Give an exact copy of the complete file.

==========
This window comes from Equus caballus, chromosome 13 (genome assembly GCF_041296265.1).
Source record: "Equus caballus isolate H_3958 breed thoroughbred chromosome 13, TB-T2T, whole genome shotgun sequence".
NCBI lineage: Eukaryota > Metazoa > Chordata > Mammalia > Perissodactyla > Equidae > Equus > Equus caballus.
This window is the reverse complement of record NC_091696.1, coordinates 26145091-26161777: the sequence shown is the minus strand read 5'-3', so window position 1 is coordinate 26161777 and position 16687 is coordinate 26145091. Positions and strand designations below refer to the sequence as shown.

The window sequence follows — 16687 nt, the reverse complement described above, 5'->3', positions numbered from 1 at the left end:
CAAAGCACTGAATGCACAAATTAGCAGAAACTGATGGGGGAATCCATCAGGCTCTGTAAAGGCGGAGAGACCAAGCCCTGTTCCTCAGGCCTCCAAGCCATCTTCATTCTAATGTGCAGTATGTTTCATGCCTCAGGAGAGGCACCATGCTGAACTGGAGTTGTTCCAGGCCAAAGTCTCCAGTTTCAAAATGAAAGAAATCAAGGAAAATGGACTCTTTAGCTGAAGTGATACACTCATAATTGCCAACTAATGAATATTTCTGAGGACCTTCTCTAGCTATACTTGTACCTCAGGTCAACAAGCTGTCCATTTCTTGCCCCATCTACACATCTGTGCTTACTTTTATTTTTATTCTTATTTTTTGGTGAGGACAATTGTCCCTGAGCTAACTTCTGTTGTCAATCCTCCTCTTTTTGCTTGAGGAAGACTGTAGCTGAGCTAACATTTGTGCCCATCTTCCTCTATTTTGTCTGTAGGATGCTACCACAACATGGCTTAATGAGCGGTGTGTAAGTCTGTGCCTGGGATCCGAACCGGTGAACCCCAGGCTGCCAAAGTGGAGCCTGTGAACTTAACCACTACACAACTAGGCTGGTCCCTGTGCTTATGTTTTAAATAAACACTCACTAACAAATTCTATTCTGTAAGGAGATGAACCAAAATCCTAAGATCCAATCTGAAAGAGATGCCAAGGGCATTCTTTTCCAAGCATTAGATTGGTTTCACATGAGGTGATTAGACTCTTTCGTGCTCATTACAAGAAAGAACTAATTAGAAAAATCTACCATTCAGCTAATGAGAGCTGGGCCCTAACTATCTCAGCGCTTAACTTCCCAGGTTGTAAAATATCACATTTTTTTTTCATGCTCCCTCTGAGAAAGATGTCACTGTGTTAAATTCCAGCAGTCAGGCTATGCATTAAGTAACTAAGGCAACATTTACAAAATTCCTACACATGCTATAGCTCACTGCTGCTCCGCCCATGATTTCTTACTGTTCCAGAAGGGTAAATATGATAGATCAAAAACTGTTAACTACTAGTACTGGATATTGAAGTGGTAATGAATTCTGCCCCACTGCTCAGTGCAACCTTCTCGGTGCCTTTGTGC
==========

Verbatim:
This window comes from Equus caballus, chromosome 13 (genome assembly GCF_041296265.1).
Source record: "Equus caballus isolate H_3958 breed thoroughbred chromosome 13, TB-T2T, whole genome shotgun sequence".
NCBI lineage: Eukaryota > Metazoa > Chordata > Mammalia > Perissodactyla > Equidae > Equus > Equus caballus.
This window is the reverse complement of record NC_091696.1, coordinates 26145091-26161777: the sequence shown is the minus strand read 5'-3', so window position 1 is coordinate 26161777 and position 16687 is coordinate 26145091. Positions and strand designations below refer to the sequence as shown.

The window sequence follows — 16687 nt, the reverse complement described above, 5'->3', positions numbered from 1 at the left end:
CAAAGCACTGAATGCACAAATTAGCAGAAACTGATGGGGGAATCCATCAGGCTCTGTAAAGGCGGAGAGACCAAGCCCTGTTCCTCAGGCCTCCAAGCCATCTTCATTCTAATGTGCAGTATGTTTCATGCCTCAGGAGAGGCACCATGCTGAACTGGAGTTGTTCCAGGCCAAAGTCTCCAGTTTCAAAATGAAAGAAATCAAGGAAAATGGACTCTTTAGCTGAAGTGATACACTCATAATTGCCAACTAATGAATATTTCTGAGGACCTTCTCTAGCTATACTTGTACCTCAGGTCAACAAGCTGTCCATTTCTTGCCCCATCTACACATCTGTGCTTACTTTTATTTTTATTCTTATTTTTTGGTGAGGACAATTGTCCCTGAGCTAACTTCTGTTGTCAATCCTCCTCTTTTTGCTTGAGGAAGACTGTAGCTGAGCTAACATTTGTGCCCATCTTCCTCTATTTTGTCTGTAGGATGCTACCACAACATGGCTTAATGAGCGGTGTGTAAGTCTGTGCCTGGGATCCGAACCGGTGAACCCCAGGCTGCCAAAGTGGAGCCTGTGAACTTAACCACTACACAACTAGGCTGGTCCCTGTGCTTATGTTTTAAATAAACACTCACTAACAAATTCTATTCTGTAAGGAGATGAACCAAAATCCTAAGATCCAATCTGAAAGAGATGCCAAGGGCATTCTTTTCCAAGCATTAGATTGGTTTCACATGAGGTGATTAGACTCTTTCGTGCTCATTACAAGAAAGAACTAATTAGAAAAATCTACCATTCAGCTAATGAGAGCTGGGCCCTAACTATCTCAGCGCTTAACTTCCCAGGTTGTAAAATATCACATTTTTTTTTCATGCTCCCTCTGAGAAAGATGTCACTGTGTTAAATTCCAGCAGTCAGGCTATGCATTAAGTAACTAAGGCAACATTTACAAAATTCCTACACATGCTATAGCTCACTGCTGCTCCGCCCATGATTTCTTACTGTTCCAGAAGGGTAAATATGATAGATCAAAAACTGTTAACTACTAGTACTGGATATTGAAGTGGTAATGAATTCTGCCCCACTGCTCAGTGCAACCTTCTCGGTGCCTTTGTGC